He’s handsome, witty, charming and incredibly intelligent – yet it was so very endearing when he showed that he had no idea of how large a part he had played in Violet’s discoveries. But Sebastian doesn’t want the fame or adulation of the world at large. All he wants is the respect of his friends, and, most importantly, his older brother, Benedict. It seems that Sebastian has spent most of his life craving his brother’s approval – yet even though Benedict believes Sebastian to be a world-class scientist, he still accuses his younger brother of having accomplished nothing with his life. Sebastian sets out to prove him wrong – but even when he manages to make a small fortune in a matter of days, it’s not good enough. Nothing ever has been.

Part of the problem is that Sebastian been acting the charming scoundrel for so long that even his closest friends, Robert and Oliver, believe the lie and regard him as good for little other than having a laugh and a good time. Even though everyone spends most of the book still believing Sebastian to be responsible for Violet’s scientific discoveries, they still don’t really SEE him the way he wants to be seen. Only Violet truly sees him – just as he’s the only person who truly sees her – which is what makes them so perfect for each other. Even as they’re breaking inside, they can’t keep away from each other because they’re better together than apart.

If I have a criticism about the book – and it’s hard to say this because I really did enjoy it hugely – it’s that the romance felt somewhat rushed, especially towards the end. Ms Milan had so carefully set up the internal conflicts that were keeping Violet from admitting that she was desperately in love, and it seemed to me that perhaps her issues disappeared rather too quickly. Of course, that may just be me being greedy and wanting more of Sebastian and Violet together, and for the most part, I’m perfectly happy with the way things worked out.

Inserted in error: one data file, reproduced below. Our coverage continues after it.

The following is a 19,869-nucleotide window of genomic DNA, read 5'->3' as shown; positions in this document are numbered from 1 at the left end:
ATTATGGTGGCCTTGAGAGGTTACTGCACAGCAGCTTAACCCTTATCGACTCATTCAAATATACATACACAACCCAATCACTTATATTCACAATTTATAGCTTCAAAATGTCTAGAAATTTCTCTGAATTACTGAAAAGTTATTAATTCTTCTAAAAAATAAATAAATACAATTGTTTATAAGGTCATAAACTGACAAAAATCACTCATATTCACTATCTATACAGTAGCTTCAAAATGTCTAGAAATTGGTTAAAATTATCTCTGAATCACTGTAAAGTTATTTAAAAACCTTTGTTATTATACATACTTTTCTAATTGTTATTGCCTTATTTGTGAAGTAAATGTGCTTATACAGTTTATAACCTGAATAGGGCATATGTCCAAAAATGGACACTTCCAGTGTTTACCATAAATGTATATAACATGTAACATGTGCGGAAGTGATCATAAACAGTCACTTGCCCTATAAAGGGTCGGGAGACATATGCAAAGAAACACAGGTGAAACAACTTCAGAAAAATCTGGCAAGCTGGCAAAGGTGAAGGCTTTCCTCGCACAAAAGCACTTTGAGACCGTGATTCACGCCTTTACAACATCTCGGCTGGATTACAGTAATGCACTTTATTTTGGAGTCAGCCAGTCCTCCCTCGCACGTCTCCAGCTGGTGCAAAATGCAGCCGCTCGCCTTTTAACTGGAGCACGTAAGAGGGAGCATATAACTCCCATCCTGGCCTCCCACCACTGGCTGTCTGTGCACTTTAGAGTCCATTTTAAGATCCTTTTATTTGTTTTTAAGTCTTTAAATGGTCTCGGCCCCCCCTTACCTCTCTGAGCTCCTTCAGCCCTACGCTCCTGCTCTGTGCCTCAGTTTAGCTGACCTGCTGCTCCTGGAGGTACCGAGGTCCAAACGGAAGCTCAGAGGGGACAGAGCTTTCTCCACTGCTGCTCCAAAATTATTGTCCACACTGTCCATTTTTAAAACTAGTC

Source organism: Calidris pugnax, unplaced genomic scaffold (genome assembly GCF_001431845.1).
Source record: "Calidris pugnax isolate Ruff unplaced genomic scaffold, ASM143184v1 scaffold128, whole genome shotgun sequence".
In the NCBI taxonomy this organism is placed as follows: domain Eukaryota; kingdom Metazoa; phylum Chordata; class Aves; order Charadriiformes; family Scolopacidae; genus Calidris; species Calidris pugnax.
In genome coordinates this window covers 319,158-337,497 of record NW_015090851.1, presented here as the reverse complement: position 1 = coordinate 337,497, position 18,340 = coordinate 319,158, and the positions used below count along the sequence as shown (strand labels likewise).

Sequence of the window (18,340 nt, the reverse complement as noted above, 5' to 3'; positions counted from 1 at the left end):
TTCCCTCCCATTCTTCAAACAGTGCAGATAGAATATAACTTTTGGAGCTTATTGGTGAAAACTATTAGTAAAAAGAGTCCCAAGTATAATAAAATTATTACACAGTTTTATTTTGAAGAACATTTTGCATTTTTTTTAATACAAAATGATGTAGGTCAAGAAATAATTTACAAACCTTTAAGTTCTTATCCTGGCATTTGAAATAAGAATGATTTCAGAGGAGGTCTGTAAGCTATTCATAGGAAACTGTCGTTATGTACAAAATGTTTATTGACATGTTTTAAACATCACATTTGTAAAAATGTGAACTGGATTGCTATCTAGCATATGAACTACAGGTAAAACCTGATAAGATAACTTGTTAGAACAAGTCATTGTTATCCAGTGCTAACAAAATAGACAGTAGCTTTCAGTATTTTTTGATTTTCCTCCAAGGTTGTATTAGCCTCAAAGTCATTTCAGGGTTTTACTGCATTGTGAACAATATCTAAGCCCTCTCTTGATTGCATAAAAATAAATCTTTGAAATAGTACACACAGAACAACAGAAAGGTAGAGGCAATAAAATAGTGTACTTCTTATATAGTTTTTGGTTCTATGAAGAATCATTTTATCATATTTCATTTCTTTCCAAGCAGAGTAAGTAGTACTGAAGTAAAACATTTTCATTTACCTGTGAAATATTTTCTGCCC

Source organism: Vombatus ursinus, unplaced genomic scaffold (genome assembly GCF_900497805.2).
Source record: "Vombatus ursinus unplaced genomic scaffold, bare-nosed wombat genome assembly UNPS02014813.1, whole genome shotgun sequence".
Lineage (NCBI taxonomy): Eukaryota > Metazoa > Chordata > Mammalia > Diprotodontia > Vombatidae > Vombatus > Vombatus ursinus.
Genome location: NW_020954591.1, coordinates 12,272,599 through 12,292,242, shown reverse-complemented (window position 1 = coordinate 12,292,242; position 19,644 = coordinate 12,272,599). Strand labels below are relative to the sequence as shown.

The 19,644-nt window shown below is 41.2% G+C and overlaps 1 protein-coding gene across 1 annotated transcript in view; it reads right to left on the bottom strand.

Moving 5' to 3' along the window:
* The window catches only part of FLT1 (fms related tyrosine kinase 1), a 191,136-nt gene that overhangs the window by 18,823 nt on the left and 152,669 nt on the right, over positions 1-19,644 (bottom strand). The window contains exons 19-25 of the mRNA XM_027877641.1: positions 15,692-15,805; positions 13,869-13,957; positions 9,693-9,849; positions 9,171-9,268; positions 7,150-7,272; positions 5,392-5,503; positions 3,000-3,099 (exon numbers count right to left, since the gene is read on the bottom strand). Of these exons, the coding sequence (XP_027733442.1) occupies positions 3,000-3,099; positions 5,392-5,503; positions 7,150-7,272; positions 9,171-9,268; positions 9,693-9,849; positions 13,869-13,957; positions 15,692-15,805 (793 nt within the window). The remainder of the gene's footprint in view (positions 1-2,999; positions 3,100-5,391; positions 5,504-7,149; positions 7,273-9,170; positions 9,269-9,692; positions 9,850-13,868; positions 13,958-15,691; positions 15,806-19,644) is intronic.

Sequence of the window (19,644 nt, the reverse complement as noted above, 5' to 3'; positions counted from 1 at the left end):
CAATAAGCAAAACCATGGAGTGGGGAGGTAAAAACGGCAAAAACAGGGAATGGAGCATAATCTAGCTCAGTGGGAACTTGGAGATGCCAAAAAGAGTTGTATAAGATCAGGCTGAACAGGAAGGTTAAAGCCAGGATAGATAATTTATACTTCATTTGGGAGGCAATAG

I am, once again, in absolute and total awe of Ms Milan’s storytelling abilities, her amazing characterisations and her emotive and powerful writing. Sebastian and Violet are incredibly well-drawn characters who absolutely and completely belong together, and the level of sexual tension between them is off the charts. I was fascinated by the detail the author included about Violet’s and Sebastian’s work, and about the discoveries made by one of the secondary characters with whom Violet collaborates towards the end of the story.

The Countess Conspiracy had me riveted from start to finish. It’s so beautifully written that the emotions just leap off the page, and there was more than one time while reading I found myself with a tear in my eye or a lump in my throat. It might not be the book for you if you don’t like a large amount of angst in your romance, but I’m never one to shy away from a high angst content provided I know all will be well in the end and I loved it.